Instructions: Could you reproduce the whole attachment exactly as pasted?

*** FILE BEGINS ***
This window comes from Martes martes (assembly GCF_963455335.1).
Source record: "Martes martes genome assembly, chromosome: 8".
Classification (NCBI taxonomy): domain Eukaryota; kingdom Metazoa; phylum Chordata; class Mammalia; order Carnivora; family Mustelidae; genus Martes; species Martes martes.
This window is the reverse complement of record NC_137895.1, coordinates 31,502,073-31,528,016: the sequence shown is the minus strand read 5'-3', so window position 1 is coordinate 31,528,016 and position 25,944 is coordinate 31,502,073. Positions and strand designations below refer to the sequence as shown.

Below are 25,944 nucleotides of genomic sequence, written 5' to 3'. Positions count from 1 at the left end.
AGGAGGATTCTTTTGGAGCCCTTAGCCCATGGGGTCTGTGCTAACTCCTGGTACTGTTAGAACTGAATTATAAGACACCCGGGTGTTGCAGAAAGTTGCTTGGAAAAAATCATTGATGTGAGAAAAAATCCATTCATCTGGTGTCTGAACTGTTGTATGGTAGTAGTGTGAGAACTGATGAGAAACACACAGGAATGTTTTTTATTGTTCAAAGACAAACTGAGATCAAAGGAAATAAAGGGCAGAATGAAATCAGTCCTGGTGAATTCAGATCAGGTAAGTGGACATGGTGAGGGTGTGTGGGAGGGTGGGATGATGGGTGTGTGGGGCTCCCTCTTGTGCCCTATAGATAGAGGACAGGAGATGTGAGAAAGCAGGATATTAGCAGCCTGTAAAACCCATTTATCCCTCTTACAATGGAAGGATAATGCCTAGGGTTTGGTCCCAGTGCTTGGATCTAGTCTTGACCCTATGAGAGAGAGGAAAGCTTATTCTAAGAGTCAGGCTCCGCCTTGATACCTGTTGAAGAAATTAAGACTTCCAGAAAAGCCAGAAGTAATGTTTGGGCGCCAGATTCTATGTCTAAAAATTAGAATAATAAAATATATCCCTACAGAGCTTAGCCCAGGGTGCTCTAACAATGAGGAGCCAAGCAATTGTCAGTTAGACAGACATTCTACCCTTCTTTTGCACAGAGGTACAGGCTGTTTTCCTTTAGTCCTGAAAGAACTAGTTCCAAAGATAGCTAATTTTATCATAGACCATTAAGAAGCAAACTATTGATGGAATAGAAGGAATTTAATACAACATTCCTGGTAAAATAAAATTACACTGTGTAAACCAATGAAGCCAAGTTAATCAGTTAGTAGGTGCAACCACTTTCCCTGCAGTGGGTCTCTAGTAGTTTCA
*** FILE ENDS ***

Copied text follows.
This window comes from Martes martes (assembly GCF_963455335.1).
Source record: "Martes martes genome assembly, chromosome: 8".
Classification (NCBI taxonomy): domain Eukaryota; kingdom Metazoa; phylum Chordata; class Mammalia; order Carnivora; family Mustelidae; genus Martes; species Martes martes.
This window is the reverse complement of record NC_137895.1, coordinates 31,502,073-31,528,016: the sequence shown is the minus strand read 5'-3', so window position 1 is coordinate 31,528,016 and position 25,944 is coordinate 31,502,073. Positions and strand designations below refer to the sequence as shown.

Below are 25,944 nucleotides of genomic sequence, written 5' to 3'. Positions count from 1 at the left end.
AGGAGGATTCTTTTGGAGCCCTTAGCCCATGGGGTCTGTGCTAACTCCTGGTACTGTTAGAACTGAATTATAAGACACCCGGGTGTTGCAGAAAGTTGCTTGGAAAAAATCATTGATGTGAGAAAAAATCCATTCATCTGGTGTCTGAACTGTTGTATGGTAGTAGTGTGAGAACTGATGAGAAACACACAGGAATGTTTTTTATTGTTCAAAGACAAACTGAGATCAAAGGAAATAAAGGGCAGAATGAAATCAGTCCTGGTGAATTCAGATCAGGTAAGTGGACATGGTGAGGGTGTGTGGGAGGGTGGGATGATGGGTGTGTGGGGCTCCCTCTTGTGCCCTATAGATAGAGGACAGGAGATGTGAGAAAGCAGGATATTAGCAGCCTGTAAAACCCATTTATCCCTCTTACAATGGAAGGATAATGCCTAGGGTTTGGTCCCAGTGCTTGGATCTAGTCTTGACCCTATGAGAGAGAGGAAAGCTTATTCTAAGAGTCAGGCTCCGCCTTGATACCTGTTGAAGAAATTAAGACTTCCAGAAAAGCCAGAAGTAATGTTTGGGCGCCAGATTCTATGTCTAAAAATTAGAATAATAAAATATATCCCTACAGAGCTTAGCCCAGGGTGCTCTAACAATGAGGAGCCAAGCAATTGTCAGTTAGACAGACATTCTACCCTTCTTTTGCACAGAGGTACAGGCTGTTTTCCTTTAGTCCTGAAAGAACTAGTTCCAAAGATAGCTAATTTTATCATAGACCATTAAGAAGCAAACTATTGATGGAATAGAAGGAATTTAATACAACATTCCTGGTAAAATAAAATTACACTGTGTAAACCAATGAAGCCAAGTTAATCAGTTAGTAGGTGCAACCACTTTCCCTGCAGTGGGTCTCTAGTAGTTTCA